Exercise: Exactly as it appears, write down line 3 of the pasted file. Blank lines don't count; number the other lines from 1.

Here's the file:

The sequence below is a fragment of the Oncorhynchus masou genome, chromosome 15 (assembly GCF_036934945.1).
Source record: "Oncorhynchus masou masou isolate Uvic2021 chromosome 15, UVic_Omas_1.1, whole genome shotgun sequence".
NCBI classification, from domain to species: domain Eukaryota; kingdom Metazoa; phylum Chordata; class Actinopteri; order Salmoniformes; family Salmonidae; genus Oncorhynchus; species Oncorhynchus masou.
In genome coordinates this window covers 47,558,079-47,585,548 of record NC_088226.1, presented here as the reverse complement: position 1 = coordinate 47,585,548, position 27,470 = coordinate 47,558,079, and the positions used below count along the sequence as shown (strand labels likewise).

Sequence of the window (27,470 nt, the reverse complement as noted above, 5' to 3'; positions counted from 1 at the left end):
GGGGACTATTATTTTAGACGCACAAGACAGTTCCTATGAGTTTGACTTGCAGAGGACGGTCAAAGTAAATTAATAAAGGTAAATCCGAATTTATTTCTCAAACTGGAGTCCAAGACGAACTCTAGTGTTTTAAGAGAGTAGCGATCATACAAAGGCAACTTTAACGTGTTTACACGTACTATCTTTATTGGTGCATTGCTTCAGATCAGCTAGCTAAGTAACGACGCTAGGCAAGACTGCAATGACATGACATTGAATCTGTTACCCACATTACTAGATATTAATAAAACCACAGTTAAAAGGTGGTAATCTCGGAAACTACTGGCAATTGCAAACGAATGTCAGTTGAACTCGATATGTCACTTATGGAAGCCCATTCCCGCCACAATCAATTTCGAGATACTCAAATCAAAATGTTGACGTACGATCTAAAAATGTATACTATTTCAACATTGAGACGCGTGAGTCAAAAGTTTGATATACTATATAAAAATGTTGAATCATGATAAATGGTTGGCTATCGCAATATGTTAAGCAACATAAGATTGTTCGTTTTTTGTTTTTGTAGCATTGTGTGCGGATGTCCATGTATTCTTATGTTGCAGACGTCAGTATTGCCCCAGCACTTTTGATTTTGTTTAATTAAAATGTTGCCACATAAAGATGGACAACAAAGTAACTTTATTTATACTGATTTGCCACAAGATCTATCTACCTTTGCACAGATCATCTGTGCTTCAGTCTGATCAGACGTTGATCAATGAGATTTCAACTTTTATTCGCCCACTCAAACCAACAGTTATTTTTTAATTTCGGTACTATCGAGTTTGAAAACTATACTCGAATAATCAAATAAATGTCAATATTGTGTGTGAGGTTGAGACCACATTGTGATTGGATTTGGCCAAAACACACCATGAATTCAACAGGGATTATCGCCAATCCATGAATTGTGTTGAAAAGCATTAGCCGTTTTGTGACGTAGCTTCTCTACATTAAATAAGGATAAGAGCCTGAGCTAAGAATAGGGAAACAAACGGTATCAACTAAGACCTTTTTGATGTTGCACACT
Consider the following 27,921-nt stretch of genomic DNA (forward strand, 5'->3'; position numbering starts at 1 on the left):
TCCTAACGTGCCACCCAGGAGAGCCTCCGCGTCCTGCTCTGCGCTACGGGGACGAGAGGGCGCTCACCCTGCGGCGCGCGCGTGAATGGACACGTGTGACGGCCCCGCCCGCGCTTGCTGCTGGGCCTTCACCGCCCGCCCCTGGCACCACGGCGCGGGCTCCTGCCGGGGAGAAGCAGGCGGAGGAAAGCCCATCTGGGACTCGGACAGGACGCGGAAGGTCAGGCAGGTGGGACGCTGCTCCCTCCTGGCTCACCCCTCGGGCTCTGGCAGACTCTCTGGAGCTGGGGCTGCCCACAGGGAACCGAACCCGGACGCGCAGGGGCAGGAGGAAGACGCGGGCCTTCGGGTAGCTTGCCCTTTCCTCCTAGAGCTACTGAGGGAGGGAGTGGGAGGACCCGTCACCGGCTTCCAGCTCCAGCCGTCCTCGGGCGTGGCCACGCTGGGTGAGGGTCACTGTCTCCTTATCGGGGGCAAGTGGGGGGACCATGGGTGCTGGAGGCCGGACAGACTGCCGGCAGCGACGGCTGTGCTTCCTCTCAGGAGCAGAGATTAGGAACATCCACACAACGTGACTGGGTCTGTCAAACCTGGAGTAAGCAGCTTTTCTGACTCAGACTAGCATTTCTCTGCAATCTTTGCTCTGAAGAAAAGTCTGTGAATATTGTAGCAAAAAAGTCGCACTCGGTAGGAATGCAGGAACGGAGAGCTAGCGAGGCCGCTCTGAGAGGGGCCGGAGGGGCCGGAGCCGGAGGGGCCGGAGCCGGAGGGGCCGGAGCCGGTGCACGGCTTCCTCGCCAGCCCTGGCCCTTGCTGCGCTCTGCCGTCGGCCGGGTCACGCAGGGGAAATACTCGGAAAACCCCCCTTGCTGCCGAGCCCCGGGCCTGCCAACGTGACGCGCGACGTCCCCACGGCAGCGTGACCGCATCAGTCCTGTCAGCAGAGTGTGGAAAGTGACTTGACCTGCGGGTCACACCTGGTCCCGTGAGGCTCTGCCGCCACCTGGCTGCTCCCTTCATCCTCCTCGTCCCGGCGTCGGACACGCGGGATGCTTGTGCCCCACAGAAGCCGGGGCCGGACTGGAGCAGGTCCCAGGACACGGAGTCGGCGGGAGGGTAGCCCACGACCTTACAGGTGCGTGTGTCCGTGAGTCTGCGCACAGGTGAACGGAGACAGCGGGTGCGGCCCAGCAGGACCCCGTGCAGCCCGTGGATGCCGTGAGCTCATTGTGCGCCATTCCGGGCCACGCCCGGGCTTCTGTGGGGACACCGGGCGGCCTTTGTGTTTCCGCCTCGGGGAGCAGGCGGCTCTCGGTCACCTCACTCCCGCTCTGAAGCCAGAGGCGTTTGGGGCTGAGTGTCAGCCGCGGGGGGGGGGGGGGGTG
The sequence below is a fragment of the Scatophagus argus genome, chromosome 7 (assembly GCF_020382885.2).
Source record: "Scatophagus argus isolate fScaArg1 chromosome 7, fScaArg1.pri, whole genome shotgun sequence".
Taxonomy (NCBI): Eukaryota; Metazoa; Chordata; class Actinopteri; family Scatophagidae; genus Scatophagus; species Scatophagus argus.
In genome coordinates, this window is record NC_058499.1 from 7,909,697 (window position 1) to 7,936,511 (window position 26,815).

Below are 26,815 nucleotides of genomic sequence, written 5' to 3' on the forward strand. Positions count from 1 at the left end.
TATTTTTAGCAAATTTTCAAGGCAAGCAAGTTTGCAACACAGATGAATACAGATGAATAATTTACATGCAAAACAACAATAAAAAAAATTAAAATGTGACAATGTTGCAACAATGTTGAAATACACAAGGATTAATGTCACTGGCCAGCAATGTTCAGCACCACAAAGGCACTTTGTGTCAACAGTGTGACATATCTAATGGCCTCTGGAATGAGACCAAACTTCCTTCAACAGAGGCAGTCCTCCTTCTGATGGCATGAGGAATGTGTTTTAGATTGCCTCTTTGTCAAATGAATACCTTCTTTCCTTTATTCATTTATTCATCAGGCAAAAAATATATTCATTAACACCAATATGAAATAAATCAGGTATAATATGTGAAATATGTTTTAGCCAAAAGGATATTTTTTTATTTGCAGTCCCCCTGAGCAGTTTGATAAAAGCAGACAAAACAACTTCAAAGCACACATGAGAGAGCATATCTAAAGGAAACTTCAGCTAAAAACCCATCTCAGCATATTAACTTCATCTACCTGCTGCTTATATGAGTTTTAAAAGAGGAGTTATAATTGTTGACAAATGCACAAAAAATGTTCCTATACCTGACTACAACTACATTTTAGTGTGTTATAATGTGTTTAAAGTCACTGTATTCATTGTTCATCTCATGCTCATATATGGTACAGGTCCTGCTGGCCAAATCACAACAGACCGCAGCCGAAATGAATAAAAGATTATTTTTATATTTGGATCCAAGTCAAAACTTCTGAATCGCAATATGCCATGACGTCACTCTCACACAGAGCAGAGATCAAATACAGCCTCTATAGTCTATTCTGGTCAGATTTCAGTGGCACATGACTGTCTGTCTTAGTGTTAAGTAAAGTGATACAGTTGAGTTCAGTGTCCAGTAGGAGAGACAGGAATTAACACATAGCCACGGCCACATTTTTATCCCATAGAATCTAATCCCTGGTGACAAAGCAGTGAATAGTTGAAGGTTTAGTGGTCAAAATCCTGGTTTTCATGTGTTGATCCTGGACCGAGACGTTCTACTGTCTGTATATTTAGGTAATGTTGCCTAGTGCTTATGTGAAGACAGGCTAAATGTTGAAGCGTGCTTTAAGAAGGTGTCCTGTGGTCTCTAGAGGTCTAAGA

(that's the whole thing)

NCBI classification, from domain to species: domain Eukaryota; kingdom Metazoa; phylum Chordata; class Actinopteri; order Salmoniformes; family Salmonidae; genus Oncorhynchus; species Oncorhynchus masou.